Facing a skeptical Parliament, Britain’s Theresa May defends her decision to join in Syria attack

A protester demonstrating against Britain's military involvement in Syria holds a placard outside Parliament in London on April 16, 2018.
(Tolga Akmen / AFP/Getty Images)

British Prime Minister Theresa May on Monday vehemently defended her decision to authorize airstrikes against the Syrian government, saying the action was both morally and legally justified to deter the use of chemical weapons.

Speaking during a heated, lengthy debate in Parliament, she shot down accusations by opposition leader Jeremy Corbyn that the strikes took place at the behest of President Trump.

“We have not done this because President Trump asked us to do so,” she said. “We have done it because we believed it was the right thing to do. And we are not alone.”


Outside Parliament in Westminster, protesters held placards that read: “Don’t Bomb Syria.”

The military strikes Saturday were carried out in conjunction with France and the U.S., hitting three targets in the Damascus area and near the city of Homs. They were in response to the suspected chemical attack April 7 by the Syrian government in the town of Duma, where local medics said that dozens of people were killed and hundreds left gasping for breath.

Corbyn called the airstrikes “legally questionable” and said inspectors from the Organization for the Prohibition of Chemical Weapons should be “allowed to do their work” to categorically establish who was behind the attack.

The Scottish National Party’s Ian Blackford accused May of “once again” dragging Parliament into military action “with little regard for the humanitarian [situation] on the ground and no long-term strategic plan,” a reference to Britain’s controversial involvement in the protracted Iraq war that began in 2003.

The British government does not legally have to get approval for military action, but it has been customary to do so since the Iraq invasion, and lawmakers from across the political spectrum said they were angry the matter has not been put before Parliament.

Some have accused May of acting without Parliament’s approval because she feared that it was a vote she could not win. In 2013, her predecessor, David Cameron, lost a vote in Parliament that would have seen Britain take part in the U.S.-led strikes on the Syrian government in retaliation for its use of chemical weapons.

But May said that her government was forced to act quickly and that recalling lawmakers back to the House of Commons from their Easter break was not a viable option.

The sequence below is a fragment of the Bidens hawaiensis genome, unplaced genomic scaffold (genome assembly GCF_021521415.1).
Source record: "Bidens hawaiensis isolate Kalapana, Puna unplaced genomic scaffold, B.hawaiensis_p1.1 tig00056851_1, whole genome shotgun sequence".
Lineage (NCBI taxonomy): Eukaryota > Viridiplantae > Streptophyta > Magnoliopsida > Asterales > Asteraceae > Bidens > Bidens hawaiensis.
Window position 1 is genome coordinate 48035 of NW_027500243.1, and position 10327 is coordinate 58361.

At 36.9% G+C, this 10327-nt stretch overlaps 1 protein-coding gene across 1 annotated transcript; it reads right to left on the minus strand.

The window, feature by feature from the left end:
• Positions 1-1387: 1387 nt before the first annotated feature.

“I am absolutely clear, Mr. Speaker, that it is Parliament’s responsibility to hold me to account for such decisions — and Parliament will do so,” she said. “But it is my responsibility as prime minister to make these decisions.”

She also said Monday that Parliament would have been unable to see much of the intelligence that was used to justify the strikes, and stressed that the action was unequivocally in the national interest.

She described “utterly haunting” images in Duma of families found dead in underground bunkers with foam in their mouths and burns to their eyes.

All the evidence — including the use of helicopters and barrel bombs — pointed toward the government of Syrian President Bashar Assad, May said, adding that Russia is assisting in a coverup operation, with evacuees being searched as they leave the contaminated area to ensure evidence is not being removed from the site.

Syria has denied using chemical weapons, and Russia, which supports Assad, has expressed profound anger at the U.S.-led airstrikes.

The precision strikes were aimed at avoiding Russian bases in Syria as diplomatic relations between Britain and Russia are at their lowest point since the breakup of the Soviet Union.


There has been a tit-for-tat expulsion of diplomats in response to a chemical attack last month on a former Russian spy and his daughter in the British town of Salisbury.

May said that allowing chemical weapons attacks to take place with impunity risked jeopardizing the norms and rules that keep the world safe.

“We cannot go back to a world where the use of chemical weapons becomes normalized,” she said.

Several lawmakers expressed their solidarity with May on Monday, including veteran Conservative Party politician Ken Clarke, who said it took a “real prime minister” to make this decision.

Labor Party lawmaker Chris Leslie also spoke in the House of Commons to support the military intervention.

“A policy of inaction also would have severe consequences,” he said. “Those who would turn a blind eye, who would do nothing in pursuit of some moral high ground, should also be held accountable.”


His speech broke ranks with party leader Corbyn, who argued that all diplomatic channels should have been exhausted before the military option was even discussed.

Corbyn called for an emergency debate in Parliament to reaffirm the convention that lawmakers’ approval should be required for military intervention. It was scheduled for Tuesday.

“There is no more serious issue than the life-and-death matters of military action,” he said. “It is right that Parliament has the power to support or stop the government from taking planned military action.”

Boyle is a special correspondent.